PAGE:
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'House of Cards' Showrunner Binge-Watches Like the Rest of Us

6 Mar, 2014 By: Chris Tribbey

Netflix debuted the second season of its original series “House of Cards” on Valentine’s Day, a Friday. By the next Monday, an estimated 670,000 (or 2%) of Netflix’s 33 million-plus domestic subscribers had watched all 13 episodes, according to data from networking data company Procera.

Beau Willimon, writer and executive producer for the show, understands this binge-watching mentality. He engages in it himself.

“I absolutely find myself binge-watching shows on Netflix all the time,” he said during a recent roundtable discussion with reporters. “I mean, it’s tougher for me these days because I don’t necessarily have six- or seven-hour stretches where I can binge. I would like to. More often than not, I might watch two or three, or on the rare occasion four episodes of something in a row.”

When he’s had the time, Willimon admits he’s binge-watched “Breaking Bad,” the 15-part documentary series The Story of Film: An Odyssey and the miniseries drama Top of the Lake.

“When I originally watched ‘The Wire,’ for instance, you know I binged the first couple of seasons and then I didn’t want it to end, so I spaced out the next three quite slowly,” he said. “I think all of that speaks to viewer empowerment. Whatever you want your experience to be you can make it your own, and I indulge and exploit that as much as anyone else.”

The idea of binge-watching is important, with Netflix choosing to debut the entire second season of “House of Cards” at one time, instead of rolling out episodes every week. The strategy even had President Obama sending out a Tweet, begging Americans who had already watched the season to not share any spoilers.

The President had every reason to be concerned: the very first episode of the second season held a series-shifting change, one that Willimon was “surprised” the show was able to keep under wraps.

“It was a big dramatic move and it’s very difficult to keep those things under wraps,” he said. “We took high security precautions with the scripts. … When we shot that scene, we didn’t even print script pages, except for the director and the actors that evening. There was a little bit of a disinformation campaign too."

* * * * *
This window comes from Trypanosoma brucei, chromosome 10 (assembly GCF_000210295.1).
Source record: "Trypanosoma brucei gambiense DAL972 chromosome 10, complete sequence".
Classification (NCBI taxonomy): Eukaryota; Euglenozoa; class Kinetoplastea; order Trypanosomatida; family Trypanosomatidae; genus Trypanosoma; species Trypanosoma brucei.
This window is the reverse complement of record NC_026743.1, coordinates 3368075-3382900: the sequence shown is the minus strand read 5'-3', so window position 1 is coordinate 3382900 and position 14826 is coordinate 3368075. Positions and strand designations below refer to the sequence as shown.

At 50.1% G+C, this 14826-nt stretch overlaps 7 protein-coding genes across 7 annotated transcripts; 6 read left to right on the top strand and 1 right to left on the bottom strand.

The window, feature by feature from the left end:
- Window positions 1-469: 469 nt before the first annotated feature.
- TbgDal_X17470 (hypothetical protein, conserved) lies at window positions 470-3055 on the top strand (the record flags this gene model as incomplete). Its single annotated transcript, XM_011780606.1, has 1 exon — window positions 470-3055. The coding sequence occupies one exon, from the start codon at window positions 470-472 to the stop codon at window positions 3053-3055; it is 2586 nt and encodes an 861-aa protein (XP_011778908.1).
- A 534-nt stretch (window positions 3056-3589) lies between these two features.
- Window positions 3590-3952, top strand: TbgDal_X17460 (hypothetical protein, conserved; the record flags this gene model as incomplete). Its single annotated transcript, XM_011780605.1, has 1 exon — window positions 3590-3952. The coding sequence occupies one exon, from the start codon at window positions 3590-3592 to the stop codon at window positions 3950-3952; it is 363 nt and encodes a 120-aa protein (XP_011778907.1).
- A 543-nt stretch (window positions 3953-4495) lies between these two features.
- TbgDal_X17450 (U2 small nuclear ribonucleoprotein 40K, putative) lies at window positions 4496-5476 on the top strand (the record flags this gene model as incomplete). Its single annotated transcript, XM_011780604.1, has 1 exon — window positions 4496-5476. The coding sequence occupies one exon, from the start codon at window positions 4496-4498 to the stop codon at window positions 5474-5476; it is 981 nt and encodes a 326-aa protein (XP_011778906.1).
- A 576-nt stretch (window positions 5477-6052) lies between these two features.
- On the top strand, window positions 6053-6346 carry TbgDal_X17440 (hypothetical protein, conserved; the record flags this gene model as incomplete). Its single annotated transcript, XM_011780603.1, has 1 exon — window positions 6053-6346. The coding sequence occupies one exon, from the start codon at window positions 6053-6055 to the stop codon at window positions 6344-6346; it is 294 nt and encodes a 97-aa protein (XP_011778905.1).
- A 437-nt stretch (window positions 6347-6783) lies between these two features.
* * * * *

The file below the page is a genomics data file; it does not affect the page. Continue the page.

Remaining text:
That included having season one star Kate Mara send out false “on set” Tweets during production, and complete silence from cast members whenever they were asked about the progress of filming for the second season.

“I think all of those combined somehow, miraculously, allowed us to keep that secret, and I’m glad we were able to because a lot of viewers were able to enjoy the jaw-dropping excitement of that moment,” Willimon said. “That’s precisely what we wanted to achieve.”

Willimon said the show — while maybe not realistic in its bloody and brutal depiction of D.C. political life — relies heavily on research from Washington experts, and takes a stance on the current state of American politics. Just like in “House of Cards,” it’s gridlock on the actual Hill. And Kevin Spacey’s character, Frank Underwood, is out to end that gridlock, at almost all costs … as long as he comes out ahead.

“I think that there is something delicious for viewers about a politician who is able to cut through that gridlock like a knife through butter and does not take no for an answer and says there is always a way,” Willimon said. “He sees possibility in everything; everything is an opportunity. Every person is an opportunity and how he can turn those opportunities to his advantage is what makes him so attractive to viewers.”

As for the eventual disc release of “House of Cards” (Sony Pictures Home Entertainment released the first season on disc, sans bonus features, in June), Willimon said the powers that be are discussing the possibility of adding extras, to make the disc option an attractive buy for consumers.

“It’s still to be determined what extra features if any we will include for season two and beyond, and I honestly just don’t know the answer to that question yet,” Willimon said. “We are well aware that fans appreciate those extras and we are certainly putting thought into it.”

About the Author: Chris Tribbey

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